Developer: Rupeck Games
Publisher: The Yogscast
Release Date: 24th May 2017
Caveblazers is a fun and engaging Spelunky-like adventure game, which sends your intrepid explorer on expeditions into a vast network of ancient caves and ruins.
The first thing that grabs you about Caveblazers is the graphic style. It sits somewhere between a true pixel retro style and something a bit more sophisticated. By itself it might have missed the mark slightly, but when accompanied by the charming audio, everything locks into place and makes perfect sense.
I especially love the “voice” of the old man when your character first enters the cave, berating you for even wanting to try and be the one who makes it all of the way to the end. But each character who appears has a distinct personality, conveyed just by a few grunting sound effects. It’s a great feature that really lends the game a lot of individuality.
It does have to be said that the whole setup is remarkably similar to Spelunky – an adventurer makes repeated ventures into a randomly generated cave system inhabited by enemies and treasure.
Upon each death, you accrue points that unlock items you can wear; and on each venture, completing challenges bags you boons that give bonuses. For example, a rune that increases your ranged attack speed, or gives you different starting items.
I liked the fact that simply playing repeatedly gradually unlocks vanity items that don’t affect gameplay, while specific challenges grant you stat bonuses. It really gives the sense of Caveblazers rewarding good gameplay, rather than just waiting for the clock to run out on boosting your game.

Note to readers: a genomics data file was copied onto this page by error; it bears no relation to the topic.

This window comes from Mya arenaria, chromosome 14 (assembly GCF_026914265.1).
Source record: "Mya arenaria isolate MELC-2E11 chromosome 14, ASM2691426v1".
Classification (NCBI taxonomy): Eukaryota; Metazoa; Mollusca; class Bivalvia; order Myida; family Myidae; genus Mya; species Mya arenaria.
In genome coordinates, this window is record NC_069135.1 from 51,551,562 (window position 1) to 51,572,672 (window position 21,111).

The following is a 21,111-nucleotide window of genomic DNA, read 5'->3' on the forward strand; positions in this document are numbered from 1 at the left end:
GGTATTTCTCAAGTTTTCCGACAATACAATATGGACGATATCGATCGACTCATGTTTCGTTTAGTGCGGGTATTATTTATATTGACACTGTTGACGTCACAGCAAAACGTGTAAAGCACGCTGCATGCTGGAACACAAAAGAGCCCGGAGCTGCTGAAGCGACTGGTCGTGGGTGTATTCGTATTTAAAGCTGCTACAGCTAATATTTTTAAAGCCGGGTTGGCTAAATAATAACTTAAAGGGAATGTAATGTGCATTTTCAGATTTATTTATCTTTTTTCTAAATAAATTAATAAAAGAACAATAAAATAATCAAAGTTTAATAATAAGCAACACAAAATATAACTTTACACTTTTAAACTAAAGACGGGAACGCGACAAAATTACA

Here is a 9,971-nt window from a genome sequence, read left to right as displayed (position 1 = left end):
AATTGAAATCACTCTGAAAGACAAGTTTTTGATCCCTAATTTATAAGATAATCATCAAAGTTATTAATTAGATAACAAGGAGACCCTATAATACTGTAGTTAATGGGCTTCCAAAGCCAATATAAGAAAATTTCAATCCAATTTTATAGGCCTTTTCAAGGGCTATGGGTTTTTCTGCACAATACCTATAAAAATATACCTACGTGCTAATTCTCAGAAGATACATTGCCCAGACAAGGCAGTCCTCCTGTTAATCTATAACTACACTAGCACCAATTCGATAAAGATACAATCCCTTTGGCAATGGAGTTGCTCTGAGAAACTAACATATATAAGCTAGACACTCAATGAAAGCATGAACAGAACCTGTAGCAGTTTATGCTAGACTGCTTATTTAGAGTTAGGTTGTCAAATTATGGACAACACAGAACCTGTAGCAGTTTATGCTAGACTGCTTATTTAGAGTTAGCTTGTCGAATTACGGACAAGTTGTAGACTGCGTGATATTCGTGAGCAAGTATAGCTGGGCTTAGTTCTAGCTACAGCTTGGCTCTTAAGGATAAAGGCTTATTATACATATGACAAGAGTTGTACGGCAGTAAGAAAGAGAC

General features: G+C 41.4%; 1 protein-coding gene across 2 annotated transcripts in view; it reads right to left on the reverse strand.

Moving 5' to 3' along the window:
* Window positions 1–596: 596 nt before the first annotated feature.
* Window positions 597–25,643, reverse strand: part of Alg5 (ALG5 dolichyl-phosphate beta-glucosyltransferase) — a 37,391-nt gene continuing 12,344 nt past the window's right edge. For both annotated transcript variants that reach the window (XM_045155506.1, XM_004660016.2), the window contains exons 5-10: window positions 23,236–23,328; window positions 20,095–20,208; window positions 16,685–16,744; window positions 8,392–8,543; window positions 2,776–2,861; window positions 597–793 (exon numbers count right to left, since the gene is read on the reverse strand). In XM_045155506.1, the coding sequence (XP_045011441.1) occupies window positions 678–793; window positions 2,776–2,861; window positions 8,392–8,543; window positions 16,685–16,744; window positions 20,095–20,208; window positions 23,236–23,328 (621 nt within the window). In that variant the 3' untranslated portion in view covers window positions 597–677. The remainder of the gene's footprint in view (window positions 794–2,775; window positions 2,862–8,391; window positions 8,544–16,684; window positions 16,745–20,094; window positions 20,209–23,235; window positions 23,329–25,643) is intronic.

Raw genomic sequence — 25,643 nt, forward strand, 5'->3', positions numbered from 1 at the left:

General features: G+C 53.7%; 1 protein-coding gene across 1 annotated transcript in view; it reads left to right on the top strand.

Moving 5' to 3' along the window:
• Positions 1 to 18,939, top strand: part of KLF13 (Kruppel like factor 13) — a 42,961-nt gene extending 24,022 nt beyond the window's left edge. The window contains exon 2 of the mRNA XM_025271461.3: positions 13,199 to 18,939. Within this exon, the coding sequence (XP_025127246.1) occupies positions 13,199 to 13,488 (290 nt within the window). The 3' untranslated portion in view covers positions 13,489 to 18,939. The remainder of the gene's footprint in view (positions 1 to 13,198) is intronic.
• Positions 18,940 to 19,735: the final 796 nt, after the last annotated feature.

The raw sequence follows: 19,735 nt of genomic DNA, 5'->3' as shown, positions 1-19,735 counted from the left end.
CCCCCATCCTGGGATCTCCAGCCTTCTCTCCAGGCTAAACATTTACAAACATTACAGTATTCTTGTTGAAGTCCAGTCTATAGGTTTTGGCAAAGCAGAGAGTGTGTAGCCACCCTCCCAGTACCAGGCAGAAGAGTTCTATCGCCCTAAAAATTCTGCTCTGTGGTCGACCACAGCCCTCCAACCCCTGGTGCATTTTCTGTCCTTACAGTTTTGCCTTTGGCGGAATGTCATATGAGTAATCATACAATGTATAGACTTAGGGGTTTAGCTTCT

Each journey takes you through a cave system, some temple ruins, and beyond. Each area is inhabited by a wide variety of weird and wonderful monsters that have an equally varied means of trying to kill you. Caveblazers really keeps you on your toes, making you adapt your tactics as you go along. One strategy won’t get you through even one area alive, let alone to the end of the game.
If things get tough, then you might find a helping hand in one of the other adventurers following the same path to glory as you. If you impress each of them enough, usually by killing monsters in their vicinity, they can become friendly and fight alongside you.
This really helps set Caveblazers apart from Spelunky, as you suddenly get this feeling of a meat-grinding tourist attraction, with dozens of hapless expeditions a day meeting a grizzly end, rather than some undisturbed jewel being uncovered for the first time in centuries.
I was a little disappointed that the game recommends the use of a control pad, but that I found the default controller spec was a little hard to use for a ranged weapon on my Steam Controller. That said, as always, it’s extremely easy to find a replacement within the community, which I did within seconds.
All in all, Caveblazers is a really fun, addictive adventure game that has tons of replay value. It’s definitely worth a look if you like arcade-style platform games, and especially if you’re a big fan of Spelunky.